READ: Facebook users find out today if details were shared with Cambridge Analytica

Wozniak said he would prefer to pay for the use of the social-media app rather than have Facebook make money from selling advertising based on users’ profile information. He added he believes Apple should serve as a business model for Facebook.

“Apple makes its money off of good products,” he said. “With Facebook, you are the product.”

Mon, 09 Apr 2018 08:18:00 +1000
<![CDATA[News - Facebook, Monsanto, Conn's and more - PRE-MARKET ]]> US stocks are poised to continue in positive territory on Thursday and not for the first time in recent days, tech behemoth Facebook Inc (NASDAQ:FB) is in the frame.

Shares are up 3.34% to US$160.28 in pre-market in New York as chief Mark Zuckerberg refuses to step down over the data scandal and says he ls the best man to lead the company.

Yesterday, it emerged that it was thought that far more people's data was improperly shared with UK-based Cambridge Analytica - up to 87mln rather than the 50mln previously thought.


JUST IN: Facebook says it now believes the Facebook information of up to 87,000,000 people, mostly in US, "may have been improperly shared with Cambridge Analytica" - @NBCNewsBusiness

— NBC News (@NBCNews) 4 April 2018


It’s been revealed that Facebook is indeed scanning and reading your private messages. When confronted about this embarrassing revelation CEO Mark Zuckerberg wished that everyone would respect his privacy during this trying time.

— Chad Prather (@WatchChad) 5 April 2018

Elsewhere, Monsanto Co (NYSE:MON) saw shares drop 1.61% to US$114.87 in before the bell deals ahead of the agricultural and agrochemical giant reporting quarterly earnings.

Analysts expect it to post earnings of US$3.31 per share on revenues of  US$5.34bn before the opening bell.

Conn's Inc (NASDAQ:CONN), the furniture and electronics chain shed over 15% after hours to US$30.30.

Total retail revenues were US$334.5mln for the fourth quarter of fiscal 2018 compared to US$356.2mln for the same time last year -  a decrease of US$21.7 mln.

Analysts had expected revenue of US$428.69mln.

Ollie's Bargain Outlet Holdings Inc (NASDAQ:OLLI)  saw shares shed nearly 5% before the bell to US$57.45.

The retail group posted stronger-than-expected results for its fourth quarter, but issued weak sales forecast for the full year.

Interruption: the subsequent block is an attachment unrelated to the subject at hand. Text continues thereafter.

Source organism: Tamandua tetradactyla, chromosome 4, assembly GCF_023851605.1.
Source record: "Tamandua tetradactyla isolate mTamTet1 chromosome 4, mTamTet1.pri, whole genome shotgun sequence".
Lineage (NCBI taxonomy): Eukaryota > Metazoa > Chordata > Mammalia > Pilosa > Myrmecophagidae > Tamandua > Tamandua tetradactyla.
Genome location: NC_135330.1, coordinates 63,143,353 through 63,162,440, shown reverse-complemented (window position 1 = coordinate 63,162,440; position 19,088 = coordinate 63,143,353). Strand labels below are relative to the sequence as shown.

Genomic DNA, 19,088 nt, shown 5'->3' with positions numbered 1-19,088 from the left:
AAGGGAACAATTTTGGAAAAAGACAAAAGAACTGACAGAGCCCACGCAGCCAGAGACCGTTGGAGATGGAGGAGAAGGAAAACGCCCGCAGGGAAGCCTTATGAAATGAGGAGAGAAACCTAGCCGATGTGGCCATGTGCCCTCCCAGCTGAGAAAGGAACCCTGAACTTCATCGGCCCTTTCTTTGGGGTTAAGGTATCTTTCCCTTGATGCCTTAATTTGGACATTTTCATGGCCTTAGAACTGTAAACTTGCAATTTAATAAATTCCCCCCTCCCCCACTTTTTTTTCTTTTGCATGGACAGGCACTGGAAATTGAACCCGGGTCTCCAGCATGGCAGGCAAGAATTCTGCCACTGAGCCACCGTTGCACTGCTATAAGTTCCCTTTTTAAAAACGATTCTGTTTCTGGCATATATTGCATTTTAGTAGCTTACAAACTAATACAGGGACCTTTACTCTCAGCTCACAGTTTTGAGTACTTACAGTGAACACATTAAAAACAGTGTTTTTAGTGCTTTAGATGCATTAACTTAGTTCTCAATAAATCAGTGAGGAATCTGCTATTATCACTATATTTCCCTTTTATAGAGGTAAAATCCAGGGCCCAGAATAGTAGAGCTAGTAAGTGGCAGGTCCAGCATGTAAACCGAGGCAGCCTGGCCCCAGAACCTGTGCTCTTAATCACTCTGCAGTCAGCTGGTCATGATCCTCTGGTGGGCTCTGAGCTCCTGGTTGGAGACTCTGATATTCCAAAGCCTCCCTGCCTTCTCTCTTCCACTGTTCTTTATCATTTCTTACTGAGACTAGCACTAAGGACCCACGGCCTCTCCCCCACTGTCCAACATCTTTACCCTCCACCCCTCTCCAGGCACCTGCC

On Wall Street, Dow futures are up 64 points at 24,329, the S&P 500 futures are ahead by almost 12 and Nasdaq futures are up 48 points at 6,630.

Top gaining stocks are Sonoma Pharmaceuticals Inc (NASDAQ:SNOA),  up almost 27% in pre-market at US$3.63, after the company said the US FDA has approved its antimicrobial post-therapy gel.

Meanwhile, Conatus Pharmaceuticals Inc (NASDAQ:CNAT)  shed over 29% to US$6.01 after liver drug  study data.

Thu, 05 Apr 2018 07:53:00 +1000
<![CDATA[News - Facebook raises estimate of people with data improperly used to 87 million ]]> Facebook Inc. (NASDAQ:FB) today increased its estimate of the number of people whose data may have been improperly shared with Cambridge Analytica, a political targeting company, to 87 million.

The social network had originally estimated the number at 50 million. The update came in the next to last paragraph of a blog post from Mike Schroepfer, the company’s chief technology officer. Along with other privacy changes, he said in the post that call and text history logs older than one year will be deleted from Facebook.


Wed, 04 Apr 2018 16:33:00 +1000
<![CDATA[News - Zuckerberg vs Cook: Fur flies over Facebook’s privacy scandal ]]> Beleaguered Facebook Inc (NASDAQ:FB) Chief Executive Mark Zuckerberg shot back at Apple Inc (NASDAQ:AAPL) CEO Tim Cook, who slammed the social network in the aftermath of the Cambridge Analytica scandal.

Last week, Cook claimed he would never find himself in Zuckerberg’s predicament because Apple had chosen not to monetize its customers' data.

In an interview with Vox, Zuckerberg who is under fire from a chorus of investors, called Cook’s comments “extremely glib” and “not aligned with the truth.” He also defended Facebook as a free service that helps the world stay connected, as opposed to Apple’s steep premium pricing.

Zuckerberg under pressure to resign

“There are companies that work hard to charge you more, and there are companies that work hard to charge you less,” Zuckerberg said in the podcast on Monday, channelling Inc.(NASDAQ:AMZN) CEO Jeff Bezos’ affordability mantra.